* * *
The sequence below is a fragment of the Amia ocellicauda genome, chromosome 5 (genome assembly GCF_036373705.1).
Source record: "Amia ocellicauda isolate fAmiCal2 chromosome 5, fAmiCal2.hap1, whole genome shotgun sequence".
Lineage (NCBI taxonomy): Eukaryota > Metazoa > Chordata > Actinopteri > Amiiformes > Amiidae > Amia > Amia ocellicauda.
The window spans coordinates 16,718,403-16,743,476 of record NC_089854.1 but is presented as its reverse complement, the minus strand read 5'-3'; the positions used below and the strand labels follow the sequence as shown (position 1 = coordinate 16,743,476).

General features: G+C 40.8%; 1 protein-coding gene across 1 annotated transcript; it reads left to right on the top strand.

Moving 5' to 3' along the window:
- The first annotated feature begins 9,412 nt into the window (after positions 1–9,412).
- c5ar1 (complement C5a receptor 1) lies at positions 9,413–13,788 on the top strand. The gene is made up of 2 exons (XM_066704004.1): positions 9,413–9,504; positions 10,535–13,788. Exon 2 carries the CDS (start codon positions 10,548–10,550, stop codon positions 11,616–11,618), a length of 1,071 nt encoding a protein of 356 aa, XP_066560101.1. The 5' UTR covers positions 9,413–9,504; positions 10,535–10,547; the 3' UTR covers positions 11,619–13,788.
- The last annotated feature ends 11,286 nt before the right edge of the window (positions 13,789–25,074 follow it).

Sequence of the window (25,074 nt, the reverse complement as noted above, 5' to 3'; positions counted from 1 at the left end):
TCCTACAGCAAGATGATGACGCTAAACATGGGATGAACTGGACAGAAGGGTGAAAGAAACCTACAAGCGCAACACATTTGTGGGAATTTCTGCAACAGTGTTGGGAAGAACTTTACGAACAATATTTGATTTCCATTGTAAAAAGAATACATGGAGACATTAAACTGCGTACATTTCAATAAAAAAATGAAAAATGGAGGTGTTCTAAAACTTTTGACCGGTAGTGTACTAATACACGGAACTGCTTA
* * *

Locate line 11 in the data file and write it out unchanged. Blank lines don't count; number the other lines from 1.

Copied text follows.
TCCTACAGCAAGATGATGACGCTAAACATGGGATGAACTGGACAGAAGGGTGAAAGAAACCTACAAGCGCAACACATTTGTGGGAATTTCTGCAACAGTGTTGGGAAGAACTTTACGAACAATATTTGATTTCCATTGTAAAAAGAATACATGGAGACATTAAACTGCGTACATTTCAATAAAAAAATGAAAAATGGAGGTGTTCTAAAACTTTTGACCGGTAGTGTACTAATACACGGAACTGCTTA